Anarchism in the Libyan Revolution
One of the principle holdings of anarchism is that all forms of government rely on violence and the threat of violence to establish an arbitrary authority, and are therefore both invalid and unnecessary. (Goldman 1) This principle can be clearly evidenced by the current conflict in Libya. A brutal dictator, Mu’ammar Gaddafi has for decades held onto power by isolating his people from the rest of the world through media censorship and banning the teaching of foreign languages.An elderly resident of Tobruk said of Gaddafi’s censorship, “none of us can speak English or French… He kept us ignorant and blindfolded.” In addition, at the early outset of peaceful protests in February 2011, Gaddafi reportedly threatened activists, journalists, and media personalities, saying they would be held responsible for inciting any chaos or violence. As a ruler, Gaddafi demanded complete surrender from his people, complete and total submission to his authority. This reflects the anarchist argument that “the keynote of government is injustice… for the corruptive, tyrannical, and oppressive methods it employs to serve its purposes.” (Goldman 4) This belief is clearly exemplified by a speech on March 17 in which Gaddafi himself said of his opposition, “We will show no mercy and no pity to them.”
In the face of such a brutally oppressive and disastrously corrupted government, the people of Libya have risen up and launched a violent revolution against Gaddafi’s tyranny. What began in February with the repression of peaceful protests has grown into a full-scale revolutionary war between the corrupt power of the state and the anarchistic rebellion of a long oppressed people, propelled forward by hopes of true freedom. It is true that the rebels are fighting to establish a parliamentary democracy, not an anarchist state, so we cannot truly call them anarchists, but though the rebels may not be fighting for anarchy, they are fighting with anarchy.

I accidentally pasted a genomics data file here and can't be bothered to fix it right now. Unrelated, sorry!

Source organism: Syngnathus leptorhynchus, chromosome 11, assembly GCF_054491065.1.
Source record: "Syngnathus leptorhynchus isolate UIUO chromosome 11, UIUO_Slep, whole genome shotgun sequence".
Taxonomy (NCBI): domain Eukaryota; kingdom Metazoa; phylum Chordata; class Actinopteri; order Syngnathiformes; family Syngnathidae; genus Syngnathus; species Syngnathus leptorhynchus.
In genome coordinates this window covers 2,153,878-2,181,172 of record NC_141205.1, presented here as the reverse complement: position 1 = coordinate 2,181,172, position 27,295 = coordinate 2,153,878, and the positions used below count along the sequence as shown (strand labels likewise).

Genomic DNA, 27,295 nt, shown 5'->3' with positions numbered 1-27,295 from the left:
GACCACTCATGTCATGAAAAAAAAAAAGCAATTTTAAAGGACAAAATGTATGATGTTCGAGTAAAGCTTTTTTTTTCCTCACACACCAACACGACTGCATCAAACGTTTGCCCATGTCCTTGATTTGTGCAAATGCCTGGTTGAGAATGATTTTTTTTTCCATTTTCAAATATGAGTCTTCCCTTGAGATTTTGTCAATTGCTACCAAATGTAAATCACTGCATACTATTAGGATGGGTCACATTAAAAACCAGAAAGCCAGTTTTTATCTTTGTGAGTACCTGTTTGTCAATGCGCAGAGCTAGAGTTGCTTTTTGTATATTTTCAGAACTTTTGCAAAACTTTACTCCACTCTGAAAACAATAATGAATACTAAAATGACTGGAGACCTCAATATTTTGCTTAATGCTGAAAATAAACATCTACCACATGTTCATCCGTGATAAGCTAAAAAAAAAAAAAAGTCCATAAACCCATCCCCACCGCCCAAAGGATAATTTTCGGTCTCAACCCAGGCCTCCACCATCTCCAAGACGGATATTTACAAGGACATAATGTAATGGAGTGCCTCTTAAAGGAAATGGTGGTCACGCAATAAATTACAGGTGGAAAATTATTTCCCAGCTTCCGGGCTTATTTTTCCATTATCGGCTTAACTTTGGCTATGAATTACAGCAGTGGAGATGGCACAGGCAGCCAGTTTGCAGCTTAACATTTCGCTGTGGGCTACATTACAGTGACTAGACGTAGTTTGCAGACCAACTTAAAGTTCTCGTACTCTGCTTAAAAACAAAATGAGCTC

In a discussion on the anarchist’s view of a decentralized society, Zach Babineau argued that, “some anarchists believe that people would organize themselves into small, self-sustainable communities, and be able to network with other surrounding communities.” In many ways, this organizational structure has been adopted by the Libyan rebellion. While it is true that they are in the process of establishing a temporary leadership of defected military officials and political figures in Benghazi, they refer to it as an “executive council, one of several governing structures that the rebels refuse to call a government”; in reality the rebellion’s central leadership is still in its infancy, and is plagued with infighting and division. At this point, the true leadership of the rebellion exists on the local level, in many cities like Benghazi, Tobruk, Misurata, and Ajdabia. The real day-to-day operations of the rebellion are coordinated by local councils in each city, each facing a different situation. They follow the anarchist societal structure of “decentralization, voluntary association, mutual aid, the network model.” (Graeber 1) While they are all united in their opposition to the Gaddafi regime and in their desire for a free, democratic Libya, the rebel forces are separated and isolated, and therefore each outpost is forced to regulate its own existence, while coordinating with the other groups to form the greater revolution.